Tattooing in a hospital setting must be sterile. Any injection received in a hospital setting should be as clean as possible to reduce patient harm. Current methods for patient demarcation or tattooing in conjunction with radiation therapy utilize unsterile modalities for applying the ink for the tattoo. In a typical procedure, the ink is provided in a common inkwell which is subject to a number of contaminants during use. Specifically, the inkwell becomes contaminated once it is opened. Thereafter, the repetitive insertion of tattooing needles/syringes on multiple patients introduces additional contaminants which, may additionally increase the potential for transmission of infectious diseases between subsequent patients.

SUMMARY OF THE INVENTION

Accordingly, the present invention is directed to a new standard procedure or protocol, and associated instrumentation, for applying a surgical tattoo. In a preferred embodiment, a method for surgically tattooing a patient, comprises the steps of providing a sealed ink dispensing instrument having sterilized tattoo ink therein and defining a port for dispensing said tattoo ink, dispensing the tattoo ink from the port of the ink cartridge, directing the tattoo ink with respect to predetermined body tissue of a patient to mark the body tissue and disposing the ink cartridge after use on the patient. The ink dispensing instrument may have a deformable ink cartridge with the tattoo ink therein whereby the step of dispensing includes deforming the ink cartridge to dispense the tattoo ink under pressure. A needle may be connected to the ink cartridge adjacent the port such that the tattoo ink is passed through a lumen in the needle to mark the predetermined body tissue.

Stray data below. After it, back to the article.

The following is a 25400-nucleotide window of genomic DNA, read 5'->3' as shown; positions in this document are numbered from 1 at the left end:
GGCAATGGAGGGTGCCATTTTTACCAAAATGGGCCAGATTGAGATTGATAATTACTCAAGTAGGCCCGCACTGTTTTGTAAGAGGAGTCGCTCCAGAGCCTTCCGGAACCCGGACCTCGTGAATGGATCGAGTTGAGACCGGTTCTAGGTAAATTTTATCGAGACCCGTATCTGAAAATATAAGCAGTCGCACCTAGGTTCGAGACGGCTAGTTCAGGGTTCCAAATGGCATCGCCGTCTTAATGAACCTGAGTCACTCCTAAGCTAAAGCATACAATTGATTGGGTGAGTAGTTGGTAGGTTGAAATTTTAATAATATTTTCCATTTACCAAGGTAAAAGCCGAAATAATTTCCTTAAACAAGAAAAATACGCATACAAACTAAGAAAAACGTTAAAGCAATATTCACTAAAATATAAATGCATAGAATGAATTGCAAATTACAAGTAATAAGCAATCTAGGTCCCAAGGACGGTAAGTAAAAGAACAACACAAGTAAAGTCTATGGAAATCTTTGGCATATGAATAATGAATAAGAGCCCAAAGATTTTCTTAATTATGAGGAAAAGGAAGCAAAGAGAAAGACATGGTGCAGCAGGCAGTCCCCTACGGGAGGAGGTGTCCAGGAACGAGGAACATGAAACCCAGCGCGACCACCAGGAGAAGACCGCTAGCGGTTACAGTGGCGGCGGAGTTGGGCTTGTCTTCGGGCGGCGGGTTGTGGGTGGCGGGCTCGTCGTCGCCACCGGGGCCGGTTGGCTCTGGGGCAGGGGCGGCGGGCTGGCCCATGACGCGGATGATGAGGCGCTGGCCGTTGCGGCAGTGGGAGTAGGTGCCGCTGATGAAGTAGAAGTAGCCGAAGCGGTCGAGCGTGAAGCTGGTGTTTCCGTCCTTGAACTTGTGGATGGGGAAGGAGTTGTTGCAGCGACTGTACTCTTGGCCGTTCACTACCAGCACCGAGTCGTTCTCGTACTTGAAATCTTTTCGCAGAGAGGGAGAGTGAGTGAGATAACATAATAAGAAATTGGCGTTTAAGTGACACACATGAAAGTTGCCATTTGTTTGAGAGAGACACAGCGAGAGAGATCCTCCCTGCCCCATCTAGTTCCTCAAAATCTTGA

A surgical ink dispensing instrument for facilitating surgical tattooing of a patient is also disclosed. The dispensing instrument includes an ink cartridge defining an internal chamber, and having a port in communication with the internal chamber and sterile tattoo ink disposed within the internal chamber of the ink cartridge. The ink cartridge may be substantially flexible to permit the operator to deform the ink cartridge to expel the tattoo ink through the port. An end cap is removably mounted to the ink cartridge about the port to substantially enclose the port. The ink cartridge may define a generally elongated portion for engagement by the user.

The method and instrumentation of the present invention ensures the use of sterile tattoo ink in each tattooing procedure thereby overcoming disadvantages of current practices used for surgical tattooing.

BRIEF DESCRIPTION OF THE PREFERRED EMBODIMENTS

Preferred embodiments of the present invention will be better understood with reference to the drawings wherein: